NENAGH MILITARY HISTORY
- Ireland XO
- Nenagh (Tipperary)
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- NENAGH MILITARY HISTORY
I have been researching the military history of Nenagh, County Tipperary, over the past year.
It is unbeliveable to uncover so much history of the town's rich military tradition not only as a market town, but as a garrison town. This particularly applies to Summerhill Military Barracks in Nenagh. This barracks, since being constructed in 1832, has accommodated the british Army, IRA, Irish Free State Army, the FCA and the Irish Defence Forces.
Over 300 marriages between soldiers stationed in the town to local women took place, with many of their children being born in the barracks. Sadly, dozens of soldiers have died in the barracks, with some even being buried in the grounds itself.
For anyone who would like to learn more about the military history of Nenagh, here is a Facebook group set up to establish this: https://www.facebook.com/groups/988307525310263
Currently, an online petition to try and promote the need to preserve and restore the barracks, rather than demolish it, as been made. Feel free to sign and share it through this link:
If anyone has any stories, pictures/photogrpahs/sketches/drawing, letters, diaries, objects/artifacts or any important stories about the military in Nenagh or the surrounding District, particularly of anyone whose ancestors were stationed in the town or men from the town who joined the military and emigrated afterwards, please feel free to let me know. Yee can contact me in the following ways:
Phone/Whatsapp: +353 83 016 2768
(Nenagh, County Tipperary)
pastlinksgenealogyservicesMonday 2nd Aug 2021, 06:11PM
Message Board Replies
Attached to this reply are two Ordnance Survey Maps of Nenagh from different time periods, showing the location of the Summerhill Military Barracks. The maps are from the GeoHive website.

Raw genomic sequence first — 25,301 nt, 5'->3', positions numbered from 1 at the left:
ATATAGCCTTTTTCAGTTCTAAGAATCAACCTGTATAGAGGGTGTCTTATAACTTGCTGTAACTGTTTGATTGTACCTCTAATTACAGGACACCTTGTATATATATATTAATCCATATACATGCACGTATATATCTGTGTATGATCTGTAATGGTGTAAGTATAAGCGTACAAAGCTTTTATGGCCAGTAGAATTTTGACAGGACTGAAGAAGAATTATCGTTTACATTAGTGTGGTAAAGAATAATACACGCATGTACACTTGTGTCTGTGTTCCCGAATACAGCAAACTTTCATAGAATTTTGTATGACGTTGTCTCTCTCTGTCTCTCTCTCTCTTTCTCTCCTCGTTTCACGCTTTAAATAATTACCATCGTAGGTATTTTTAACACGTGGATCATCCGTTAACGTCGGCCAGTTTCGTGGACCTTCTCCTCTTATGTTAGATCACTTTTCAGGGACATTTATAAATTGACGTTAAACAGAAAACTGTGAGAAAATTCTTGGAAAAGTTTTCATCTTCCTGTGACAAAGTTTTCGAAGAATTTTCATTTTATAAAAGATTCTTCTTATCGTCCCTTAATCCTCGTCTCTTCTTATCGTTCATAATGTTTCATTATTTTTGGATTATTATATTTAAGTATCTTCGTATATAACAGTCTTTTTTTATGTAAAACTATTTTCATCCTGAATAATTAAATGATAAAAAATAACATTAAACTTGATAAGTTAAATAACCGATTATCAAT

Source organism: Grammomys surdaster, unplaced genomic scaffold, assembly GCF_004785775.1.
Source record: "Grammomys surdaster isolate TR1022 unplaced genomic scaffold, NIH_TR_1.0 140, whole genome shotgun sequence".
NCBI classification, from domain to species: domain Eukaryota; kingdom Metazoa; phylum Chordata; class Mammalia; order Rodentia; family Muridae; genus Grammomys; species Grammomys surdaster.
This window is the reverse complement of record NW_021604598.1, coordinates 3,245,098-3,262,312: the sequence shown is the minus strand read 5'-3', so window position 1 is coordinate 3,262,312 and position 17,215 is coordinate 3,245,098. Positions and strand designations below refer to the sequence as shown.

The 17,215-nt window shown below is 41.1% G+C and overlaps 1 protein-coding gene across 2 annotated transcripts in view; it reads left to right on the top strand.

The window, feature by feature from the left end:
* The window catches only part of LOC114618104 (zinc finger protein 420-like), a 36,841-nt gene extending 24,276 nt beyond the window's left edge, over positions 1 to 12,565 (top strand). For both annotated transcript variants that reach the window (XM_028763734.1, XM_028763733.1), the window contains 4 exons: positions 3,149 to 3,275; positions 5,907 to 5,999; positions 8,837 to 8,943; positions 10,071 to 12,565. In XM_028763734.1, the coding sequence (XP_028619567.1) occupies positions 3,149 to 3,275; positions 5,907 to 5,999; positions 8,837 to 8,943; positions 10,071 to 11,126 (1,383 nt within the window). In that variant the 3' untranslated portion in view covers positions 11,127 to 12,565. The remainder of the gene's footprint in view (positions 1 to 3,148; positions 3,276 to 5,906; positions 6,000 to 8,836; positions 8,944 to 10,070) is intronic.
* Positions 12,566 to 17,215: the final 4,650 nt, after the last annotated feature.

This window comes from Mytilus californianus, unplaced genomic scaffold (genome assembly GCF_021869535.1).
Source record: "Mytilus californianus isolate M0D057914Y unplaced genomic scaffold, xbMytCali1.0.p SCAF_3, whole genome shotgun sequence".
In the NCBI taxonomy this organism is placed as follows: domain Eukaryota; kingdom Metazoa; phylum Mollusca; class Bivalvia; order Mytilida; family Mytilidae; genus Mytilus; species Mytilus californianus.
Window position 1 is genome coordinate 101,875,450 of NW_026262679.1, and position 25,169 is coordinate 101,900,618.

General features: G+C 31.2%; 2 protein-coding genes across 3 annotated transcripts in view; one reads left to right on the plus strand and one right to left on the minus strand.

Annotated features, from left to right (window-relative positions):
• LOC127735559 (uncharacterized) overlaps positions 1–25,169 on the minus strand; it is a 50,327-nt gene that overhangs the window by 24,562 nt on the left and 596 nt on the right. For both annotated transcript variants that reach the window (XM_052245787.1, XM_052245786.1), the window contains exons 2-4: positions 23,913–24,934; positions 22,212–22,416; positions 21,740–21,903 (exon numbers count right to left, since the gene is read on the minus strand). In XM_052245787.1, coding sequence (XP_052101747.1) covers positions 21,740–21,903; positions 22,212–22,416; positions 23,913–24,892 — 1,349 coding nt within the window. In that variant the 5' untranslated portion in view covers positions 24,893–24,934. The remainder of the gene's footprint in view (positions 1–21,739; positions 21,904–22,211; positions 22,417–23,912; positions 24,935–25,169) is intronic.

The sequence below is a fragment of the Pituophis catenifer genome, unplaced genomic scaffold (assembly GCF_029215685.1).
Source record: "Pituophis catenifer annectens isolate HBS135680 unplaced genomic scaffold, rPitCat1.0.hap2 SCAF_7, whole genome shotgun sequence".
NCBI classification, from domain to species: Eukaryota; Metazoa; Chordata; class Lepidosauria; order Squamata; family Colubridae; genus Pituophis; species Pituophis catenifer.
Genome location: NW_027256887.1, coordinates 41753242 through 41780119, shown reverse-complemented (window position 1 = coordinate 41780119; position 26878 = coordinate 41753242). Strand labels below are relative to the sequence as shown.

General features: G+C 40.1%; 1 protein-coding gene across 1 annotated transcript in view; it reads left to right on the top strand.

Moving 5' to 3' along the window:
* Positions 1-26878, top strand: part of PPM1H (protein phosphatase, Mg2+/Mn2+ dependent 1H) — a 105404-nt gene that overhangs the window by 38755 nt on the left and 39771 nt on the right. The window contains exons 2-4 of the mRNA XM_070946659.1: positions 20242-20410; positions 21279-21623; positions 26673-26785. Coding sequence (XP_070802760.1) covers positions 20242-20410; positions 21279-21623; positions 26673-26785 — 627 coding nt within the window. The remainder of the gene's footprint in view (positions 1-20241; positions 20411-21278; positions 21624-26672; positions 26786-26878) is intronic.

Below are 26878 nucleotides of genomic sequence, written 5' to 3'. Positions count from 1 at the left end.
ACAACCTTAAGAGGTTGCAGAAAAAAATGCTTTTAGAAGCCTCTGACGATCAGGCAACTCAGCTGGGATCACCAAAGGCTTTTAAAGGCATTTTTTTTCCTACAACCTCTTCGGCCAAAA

The first Ordnance Survey Map attached to this reply is from the 1837 to 1842 time period, and shows the location of the Infantry Barracks and Hospital situated within the Ordnance Ground in Summerhill. The map also shows the Nenagh Goal and Court House. The Goal is interesting in that its architectural style is that of a wheel and spoke formation, known as a Panopticon, as envisioned by English prison reform activist, Jeremy Bentham.
The second Ordnance Survey Map of Nenagh is from the 1888 to 1913 time period, showing the Infantry Barracks and buildings to the east of the barracks. You’ll also see on this map that the prison in Nenagh is closed, but the Court House is till in the same location as it was in the late 1830s and early 1840s.
I also found significant architectural details of the Nenagh Barracks, Summerhill, at the National Inventory of Architectural Heritage/Buildings of Ireland website.
The Buildings of Ireland site notes the barracks was constructed circa 1750, which would make the original section of the barracks 271 years old. The “wings” were added to the barracks in 1832. Go to the Buildings of Ireland website link for more information and a photo: https://is.gd/IB7AD8